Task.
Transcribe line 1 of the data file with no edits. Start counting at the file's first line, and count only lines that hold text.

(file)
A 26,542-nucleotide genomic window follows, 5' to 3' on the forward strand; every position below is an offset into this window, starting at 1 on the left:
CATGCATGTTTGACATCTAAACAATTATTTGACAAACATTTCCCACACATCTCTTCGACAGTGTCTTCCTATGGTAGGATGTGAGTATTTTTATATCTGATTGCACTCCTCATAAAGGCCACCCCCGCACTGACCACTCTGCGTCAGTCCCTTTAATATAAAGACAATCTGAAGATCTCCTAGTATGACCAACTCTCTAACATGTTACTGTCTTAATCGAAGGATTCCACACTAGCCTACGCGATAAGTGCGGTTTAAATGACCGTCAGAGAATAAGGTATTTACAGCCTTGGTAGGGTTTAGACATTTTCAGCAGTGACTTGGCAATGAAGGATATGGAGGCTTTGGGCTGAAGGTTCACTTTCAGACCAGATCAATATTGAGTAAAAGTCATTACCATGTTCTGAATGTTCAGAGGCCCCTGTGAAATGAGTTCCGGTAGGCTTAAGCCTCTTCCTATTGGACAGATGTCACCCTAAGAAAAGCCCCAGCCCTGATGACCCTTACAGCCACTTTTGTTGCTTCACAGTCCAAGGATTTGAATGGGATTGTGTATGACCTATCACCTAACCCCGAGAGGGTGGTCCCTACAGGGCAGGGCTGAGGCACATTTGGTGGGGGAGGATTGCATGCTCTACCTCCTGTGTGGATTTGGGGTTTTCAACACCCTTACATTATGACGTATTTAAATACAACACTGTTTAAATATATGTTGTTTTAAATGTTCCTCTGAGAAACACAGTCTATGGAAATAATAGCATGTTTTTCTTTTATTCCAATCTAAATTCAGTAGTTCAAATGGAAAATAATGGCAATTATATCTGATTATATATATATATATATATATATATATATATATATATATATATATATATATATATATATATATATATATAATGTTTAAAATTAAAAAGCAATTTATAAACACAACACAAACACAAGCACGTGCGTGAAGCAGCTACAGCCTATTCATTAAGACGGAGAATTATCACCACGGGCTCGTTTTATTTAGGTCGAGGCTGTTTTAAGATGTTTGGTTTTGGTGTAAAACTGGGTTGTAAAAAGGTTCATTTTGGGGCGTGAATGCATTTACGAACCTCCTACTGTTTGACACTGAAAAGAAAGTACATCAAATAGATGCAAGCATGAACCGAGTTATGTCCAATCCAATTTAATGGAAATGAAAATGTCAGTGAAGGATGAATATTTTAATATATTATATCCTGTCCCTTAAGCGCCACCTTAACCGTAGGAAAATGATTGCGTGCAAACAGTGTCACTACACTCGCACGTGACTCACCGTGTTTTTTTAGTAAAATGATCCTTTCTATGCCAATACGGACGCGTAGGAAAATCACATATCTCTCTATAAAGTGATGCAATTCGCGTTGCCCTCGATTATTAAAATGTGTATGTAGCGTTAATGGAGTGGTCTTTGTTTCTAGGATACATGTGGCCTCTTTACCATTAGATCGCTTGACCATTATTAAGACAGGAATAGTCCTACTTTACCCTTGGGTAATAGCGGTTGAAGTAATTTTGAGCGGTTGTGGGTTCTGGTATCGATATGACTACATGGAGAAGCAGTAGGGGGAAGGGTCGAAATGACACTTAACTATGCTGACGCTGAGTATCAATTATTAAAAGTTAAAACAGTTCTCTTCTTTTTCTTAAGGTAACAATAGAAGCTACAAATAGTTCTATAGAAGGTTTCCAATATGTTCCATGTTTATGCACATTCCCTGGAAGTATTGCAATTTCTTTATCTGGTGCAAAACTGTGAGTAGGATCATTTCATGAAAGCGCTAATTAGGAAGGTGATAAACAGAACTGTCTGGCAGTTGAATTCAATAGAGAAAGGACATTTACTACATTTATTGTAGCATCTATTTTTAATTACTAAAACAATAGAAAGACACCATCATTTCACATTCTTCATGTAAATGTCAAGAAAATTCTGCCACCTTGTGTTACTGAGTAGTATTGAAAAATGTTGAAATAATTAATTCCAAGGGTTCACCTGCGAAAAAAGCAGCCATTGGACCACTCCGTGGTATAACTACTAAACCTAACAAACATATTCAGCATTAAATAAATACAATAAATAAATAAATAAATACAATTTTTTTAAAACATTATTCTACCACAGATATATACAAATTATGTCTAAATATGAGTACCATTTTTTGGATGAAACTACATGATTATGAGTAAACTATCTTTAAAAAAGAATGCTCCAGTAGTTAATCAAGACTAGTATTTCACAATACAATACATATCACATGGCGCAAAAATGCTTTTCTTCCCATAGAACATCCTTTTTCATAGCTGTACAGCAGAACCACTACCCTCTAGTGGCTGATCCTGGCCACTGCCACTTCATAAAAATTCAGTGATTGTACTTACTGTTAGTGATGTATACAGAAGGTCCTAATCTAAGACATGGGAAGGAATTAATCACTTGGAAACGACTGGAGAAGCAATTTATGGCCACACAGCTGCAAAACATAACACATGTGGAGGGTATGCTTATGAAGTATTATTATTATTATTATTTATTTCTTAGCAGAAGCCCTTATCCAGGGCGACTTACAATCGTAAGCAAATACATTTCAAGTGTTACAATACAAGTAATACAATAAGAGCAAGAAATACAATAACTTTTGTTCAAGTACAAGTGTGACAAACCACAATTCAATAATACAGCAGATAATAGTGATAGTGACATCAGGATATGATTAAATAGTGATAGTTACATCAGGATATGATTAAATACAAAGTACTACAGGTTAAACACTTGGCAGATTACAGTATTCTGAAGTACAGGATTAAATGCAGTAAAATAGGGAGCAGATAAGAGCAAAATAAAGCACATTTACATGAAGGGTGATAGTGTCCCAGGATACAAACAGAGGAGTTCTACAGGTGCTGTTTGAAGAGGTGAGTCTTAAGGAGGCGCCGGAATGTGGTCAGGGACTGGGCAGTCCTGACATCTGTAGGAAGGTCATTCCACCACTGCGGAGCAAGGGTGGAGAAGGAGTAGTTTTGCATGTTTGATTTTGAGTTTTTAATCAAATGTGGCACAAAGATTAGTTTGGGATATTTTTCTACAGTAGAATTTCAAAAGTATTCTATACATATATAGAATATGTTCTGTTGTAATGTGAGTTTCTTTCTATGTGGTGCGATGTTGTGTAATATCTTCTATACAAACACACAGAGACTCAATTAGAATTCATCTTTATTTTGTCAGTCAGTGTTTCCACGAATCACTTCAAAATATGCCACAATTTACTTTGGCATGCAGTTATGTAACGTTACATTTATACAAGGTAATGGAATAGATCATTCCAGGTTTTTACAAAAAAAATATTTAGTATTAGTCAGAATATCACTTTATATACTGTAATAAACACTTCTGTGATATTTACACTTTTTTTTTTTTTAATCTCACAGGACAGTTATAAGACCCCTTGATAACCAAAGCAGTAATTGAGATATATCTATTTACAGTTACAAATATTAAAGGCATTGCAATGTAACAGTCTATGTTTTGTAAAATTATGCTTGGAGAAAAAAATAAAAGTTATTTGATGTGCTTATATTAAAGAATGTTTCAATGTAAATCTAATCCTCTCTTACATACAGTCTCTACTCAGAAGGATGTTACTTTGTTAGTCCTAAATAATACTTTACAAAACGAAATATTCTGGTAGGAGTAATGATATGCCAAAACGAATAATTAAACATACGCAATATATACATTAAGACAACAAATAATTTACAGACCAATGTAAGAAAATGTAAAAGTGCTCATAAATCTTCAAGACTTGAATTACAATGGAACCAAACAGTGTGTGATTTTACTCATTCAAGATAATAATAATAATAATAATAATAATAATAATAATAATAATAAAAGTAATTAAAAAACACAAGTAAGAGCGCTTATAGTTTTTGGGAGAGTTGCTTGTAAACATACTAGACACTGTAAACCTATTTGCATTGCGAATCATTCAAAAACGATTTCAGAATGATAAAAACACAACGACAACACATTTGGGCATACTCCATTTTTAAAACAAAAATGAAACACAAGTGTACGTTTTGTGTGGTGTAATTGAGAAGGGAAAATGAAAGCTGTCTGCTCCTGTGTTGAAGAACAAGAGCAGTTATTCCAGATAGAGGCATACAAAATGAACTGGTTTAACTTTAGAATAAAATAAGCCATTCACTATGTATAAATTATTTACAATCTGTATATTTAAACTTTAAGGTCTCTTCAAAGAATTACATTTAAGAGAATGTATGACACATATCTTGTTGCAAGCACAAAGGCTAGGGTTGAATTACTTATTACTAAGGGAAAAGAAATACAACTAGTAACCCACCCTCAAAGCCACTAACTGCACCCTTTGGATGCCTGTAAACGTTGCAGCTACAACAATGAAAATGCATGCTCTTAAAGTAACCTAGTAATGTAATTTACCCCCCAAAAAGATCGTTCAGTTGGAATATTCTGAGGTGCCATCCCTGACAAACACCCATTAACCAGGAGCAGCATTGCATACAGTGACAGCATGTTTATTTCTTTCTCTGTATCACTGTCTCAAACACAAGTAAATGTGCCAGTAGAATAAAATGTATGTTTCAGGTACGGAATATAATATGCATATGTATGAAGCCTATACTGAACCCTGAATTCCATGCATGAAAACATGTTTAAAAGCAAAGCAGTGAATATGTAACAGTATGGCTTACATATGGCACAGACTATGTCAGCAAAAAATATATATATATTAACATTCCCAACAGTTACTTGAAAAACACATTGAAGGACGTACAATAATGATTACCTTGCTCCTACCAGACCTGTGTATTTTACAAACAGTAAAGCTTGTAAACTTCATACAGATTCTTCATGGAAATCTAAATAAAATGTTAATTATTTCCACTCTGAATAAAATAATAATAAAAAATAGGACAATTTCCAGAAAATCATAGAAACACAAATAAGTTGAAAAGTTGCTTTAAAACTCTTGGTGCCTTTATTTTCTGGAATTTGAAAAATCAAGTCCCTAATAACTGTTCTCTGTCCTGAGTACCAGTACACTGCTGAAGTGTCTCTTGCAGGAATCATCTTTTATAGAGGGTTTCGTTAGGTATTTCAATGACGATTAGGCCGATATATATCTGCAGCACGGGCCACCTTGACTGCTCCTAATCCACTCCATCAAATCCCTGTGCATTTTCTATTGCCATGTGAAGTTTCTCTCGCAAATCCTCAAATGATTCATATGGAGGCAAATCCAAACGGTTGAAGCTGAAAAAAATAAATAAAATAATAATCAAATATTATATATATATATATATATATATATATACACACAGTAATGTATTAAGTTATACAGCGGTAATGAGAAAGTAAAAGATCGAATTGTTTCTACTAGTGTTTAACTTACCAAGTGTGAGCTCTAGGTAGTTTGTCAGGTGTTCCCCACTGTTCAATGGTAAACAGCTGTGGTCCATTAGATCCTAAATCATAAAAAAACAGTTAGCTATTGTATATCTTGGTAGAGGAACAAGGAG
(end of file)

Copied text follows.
A 26,542-nucleotide genomic window follows, 5' to 3' on the forward strand; every position below is an offset into this window, starting at 1 on the left: